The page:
Solar Thermal Systems

Solar thermal systems share a number of commonalities with PV systems, but a couple of notable differences set them apart. Rather than using a photovoltaic effect to generate electricity, solar thermal systems use heat generated by the sun to produce thermal energy. These systems can convert solar energy into heat at an effectiveness rate as high as 70 to 80 percent.

Solar thermal systems can have broad applications in the world of natural energy sources. They can be used to supply heat to residential and industrial structures, as well as offer a sustainable method of heating water. 

Wind Energy

Wind energy takes a spot alongside solar energy as one of the fastest-growing sources of green energy today. The growth of wind energy is expected to continue on an upward trajectory in coming years, as it balances out declining fossil fuel energy production.

To create wind energy, wind power is generated using turbines with rotating blades. Wind turbines transform the kinetic energy of wind to generate clean electricity.

Wind energy offers a number of advantages as a renewable energy source. First, we’re never going to run out of wind or the potential to source energy from it. Second, wind energy is cost-effective to the point that it is becoming fiscally competitive with fossil fuels.

There are two main ways we’re able to produce wind energy to meet and exceed current demands. These include onshore and offshore wind farms.

Onshore Wind Energy

Onshore wind energy is one of the most economical renewable energy sources we have at our disposal today. We’re seeing this reflected in the growth of wind power. In 2020, wind power produced more than 6 percent of global electricity. Three years later, in 2023, wind power contributed 29.4 percent of the total electricity generation in the UK.

Wind farms are located on land, typically in low-population areas. It’s important to build these farms away from interferences like human-made structures and landscapes.

Onshore wind is considerably more economical than offshore wind production.  As a result, it’s more accessible and easier to implement on a broad scale. In 2020, the United States alone had 122.5 GW of installed wind generation capacity.

While onshore wind energy is a highly efficient renewable energy source, its counterpart offshore wind energy offers additional benefits of its own.

Offshore Wind Energy

Offshore wind energy is produced through the same mechanisms as onshore farms. However, the difference is that wind turbines are located in shallow, open bodies of water. This includes more shallow areas of the ocean. As a green energy source, offshore wind is one of the most efficient options available to us today.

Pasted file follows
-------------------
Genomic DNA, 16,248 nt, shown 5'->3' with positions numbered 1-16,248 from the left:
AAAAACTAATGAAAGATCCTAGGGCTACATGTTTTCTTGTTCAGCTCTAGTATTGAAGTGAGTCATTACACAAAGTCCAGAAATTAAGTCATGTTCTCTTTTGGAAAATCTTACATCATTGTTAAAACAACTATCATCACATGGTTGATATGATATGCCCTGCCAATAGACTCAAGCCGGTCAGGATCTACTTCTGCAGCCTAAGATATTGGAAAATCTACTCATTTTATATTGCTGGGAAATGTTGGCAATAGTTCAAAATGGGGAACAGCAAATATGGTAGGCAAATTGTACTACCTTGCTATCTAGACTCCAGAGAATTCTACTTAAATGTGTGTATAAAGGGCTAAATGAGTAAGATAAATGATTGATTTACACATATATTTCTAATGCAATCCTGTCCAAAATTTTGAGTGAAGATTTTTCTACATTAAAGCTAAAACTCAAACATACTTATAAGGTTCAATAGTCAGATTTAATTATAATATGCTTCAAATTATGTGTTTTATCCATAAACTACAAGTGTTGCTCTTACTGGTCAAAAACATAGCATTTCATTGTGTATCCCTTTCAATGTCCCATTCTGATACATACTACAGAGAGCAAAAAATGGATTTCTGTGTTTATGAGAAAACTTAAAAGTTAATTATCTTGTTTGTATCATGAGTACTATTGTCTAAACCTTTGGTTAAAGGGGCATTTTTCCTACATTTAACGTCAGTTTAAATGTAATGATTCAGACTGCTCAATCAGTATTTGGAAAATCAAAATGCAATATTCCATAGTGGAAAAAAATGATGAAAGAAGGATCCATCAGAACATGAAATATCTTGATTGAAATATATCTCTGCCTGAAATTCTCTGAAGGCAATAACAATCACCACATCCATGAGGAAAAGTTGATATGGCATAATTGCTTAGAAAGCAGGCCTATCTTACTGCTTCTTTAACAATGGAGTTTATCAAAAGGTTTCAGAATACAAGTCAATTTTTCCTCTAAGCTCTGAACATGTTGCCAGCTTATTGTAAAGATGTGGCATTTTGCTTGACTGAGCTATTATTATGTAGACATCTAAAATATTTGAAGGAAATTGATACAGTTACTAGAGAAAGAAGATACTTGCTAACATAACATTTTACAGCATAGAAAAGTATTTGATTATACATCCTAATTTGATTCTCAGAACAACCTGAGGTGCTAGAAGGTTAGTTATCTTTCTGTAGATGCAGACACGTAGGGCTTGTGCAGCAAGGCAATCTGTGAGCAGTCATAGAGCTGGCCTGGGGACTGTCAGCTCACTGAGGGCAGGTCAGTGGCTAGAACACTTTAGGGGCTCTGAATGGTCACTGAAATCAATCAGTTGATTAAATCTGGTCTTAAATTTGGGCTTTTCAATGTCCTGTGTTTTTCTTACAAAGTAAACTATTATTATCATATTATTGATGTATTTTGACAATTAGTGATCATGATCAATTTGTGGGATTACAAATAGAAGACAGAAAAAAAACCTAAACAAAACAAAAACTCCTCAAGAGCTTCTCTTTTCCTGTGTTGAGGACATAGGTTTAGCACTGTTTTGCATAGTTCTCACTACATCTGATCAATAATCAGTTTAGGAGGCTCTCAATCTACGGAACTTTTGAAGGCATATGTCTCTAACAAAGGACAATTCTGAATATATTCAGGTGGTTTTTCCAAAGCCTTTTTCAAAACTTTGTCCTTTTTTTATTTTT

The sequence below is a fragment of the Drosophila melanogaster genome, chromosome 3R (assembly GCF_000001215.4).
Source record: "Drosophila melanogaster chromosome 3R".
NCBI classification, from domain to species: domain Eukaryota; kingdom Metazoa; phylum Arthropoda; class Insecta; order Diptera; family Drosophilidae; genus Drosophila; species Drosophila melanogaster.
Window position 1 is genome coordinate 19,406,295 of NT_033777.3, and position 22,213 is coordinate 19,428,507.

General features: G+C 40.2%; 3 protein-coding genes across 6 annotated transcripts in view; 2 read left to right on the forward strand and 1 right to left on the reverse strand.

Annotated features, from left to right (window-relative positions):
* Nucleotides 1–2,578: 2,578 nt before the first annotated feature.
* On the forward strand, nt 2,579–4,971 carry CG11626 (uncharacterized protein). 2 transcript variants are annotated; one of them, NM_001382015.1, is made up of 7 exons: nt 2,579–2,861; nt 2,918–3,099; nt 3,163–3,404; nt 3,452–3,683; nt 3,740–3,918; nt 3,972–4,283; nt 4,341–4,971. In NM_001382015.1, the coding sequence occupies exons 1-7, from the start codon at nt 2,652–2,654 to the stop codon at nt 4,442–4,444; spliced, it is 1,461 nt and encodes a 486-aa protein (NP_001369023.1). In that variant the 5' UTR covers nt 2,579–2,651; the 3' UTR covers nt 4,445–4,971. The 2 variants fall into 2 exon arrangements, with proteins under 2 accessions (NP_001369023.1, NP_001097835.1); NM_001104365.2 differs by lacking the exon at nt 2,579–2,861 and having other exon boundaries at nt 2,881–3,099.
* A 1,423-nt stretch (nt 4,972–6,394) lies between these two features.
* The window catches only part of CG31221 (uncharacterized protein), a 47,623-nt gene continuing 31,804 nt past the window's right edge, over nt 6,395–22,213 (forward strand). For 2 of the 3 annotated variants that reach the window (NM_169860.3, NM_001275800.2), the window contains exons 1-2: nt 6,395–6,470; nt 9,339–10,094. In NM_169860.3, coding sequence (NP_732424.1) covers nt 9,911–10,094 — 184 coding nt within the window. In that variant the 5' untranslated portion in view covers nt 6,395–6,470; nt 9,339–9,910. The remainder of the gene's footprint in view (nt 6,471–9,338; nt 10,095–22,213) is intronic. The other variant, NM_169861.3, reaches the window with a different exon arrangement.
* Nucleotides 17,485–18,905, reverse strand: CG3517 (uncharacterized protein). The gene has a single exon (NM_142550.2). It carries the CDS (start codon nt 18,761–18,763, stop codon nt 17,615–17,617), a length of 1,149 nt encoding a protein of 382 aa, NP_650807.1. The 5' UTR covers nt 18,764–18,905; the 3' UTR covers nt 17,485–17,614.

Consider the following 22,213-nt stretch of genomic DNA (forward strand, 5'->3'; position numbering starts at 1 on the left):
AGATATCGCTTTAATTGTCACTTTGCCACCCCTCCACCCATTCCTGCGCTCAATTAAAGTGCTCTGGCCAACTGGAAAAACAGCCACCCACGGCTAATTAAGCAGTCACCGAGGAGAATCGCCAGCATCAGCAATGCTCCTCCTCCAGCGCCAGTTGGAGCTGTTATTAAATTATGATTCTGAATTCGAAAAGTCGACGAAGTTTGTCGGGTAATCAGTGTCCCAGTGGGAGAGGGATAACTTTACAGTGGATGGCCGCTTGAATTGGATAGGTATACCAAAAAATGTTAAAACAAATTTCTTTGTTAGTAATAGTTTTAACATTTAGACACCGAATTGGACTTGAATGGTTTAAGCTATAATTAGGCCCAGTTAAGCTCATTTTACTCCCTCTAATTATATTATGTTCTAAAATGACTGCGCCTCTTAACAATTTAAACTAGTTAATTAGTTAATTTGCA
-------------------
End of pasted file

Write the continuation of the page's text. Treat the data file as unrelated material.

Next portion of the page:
Winds coming over the water are generally faster and less restricted than on land. This translates to enhanced wind power generating potential. If you’re interested in wind power trivia, 19 November 2023 was the day we saw the highest share of wind in the overall generation mix at 69 percent.  

Higher wind speed and consistency offer significant potential for the continued growth of sustainable energy. While offshore wind does offer some challenges, mainly the cost and issues with maintenance, the benefits still outweigh any drawbacks. 

Soon, we’ll see offshore wind energy expand into more areas. Specifically deeper waters where there’s an even greater potential for wind energy generation. In 2024, it’s expected that wind energy, combined with solar PV, will generate more green electricity than hydropower. 


Hydropower is the oldest source of natural energy. As a matter of fact, the first uses date back thousands of years. In more modern history, the use of hydropower surged for industrial purposes beginning in the late 1800s. Today, hydropower remains one of the most cost-efficient and least invasive renewable energy sources. Hydropower consistently and efficiently produces green energy year after year.

With hydropower, we harness energy from flowing water. Compared to other types of clean energy, hydropower is always accessible, without the constraints of current sun or wind conditions. Also, hydropower is beneficial for the environment in that it offers a level of flood and irrigation control.

When looking at the benefits and potential drawbacks of hydropower, it’s important to begin by noting the differences between large-scale and small or micro hydropower facilities.

Large-Scale Hydropower

Hydropower facilities are defined by size and the amount of hydropower they produce. The British Hydropower Association defines large-scale hydropower as being over 1 MW. With large-scale hydropower, flowing water is fed into large turbines where it can be turned into energy. 

Large-scale operations are most often used to supply sources of green energy to municipalities, and in some cases, large-scale industrial applications. Hydropower is extremely flexible and adaptive, capable of quickly meeting energy demands at times when other sources of green energy may lag behind.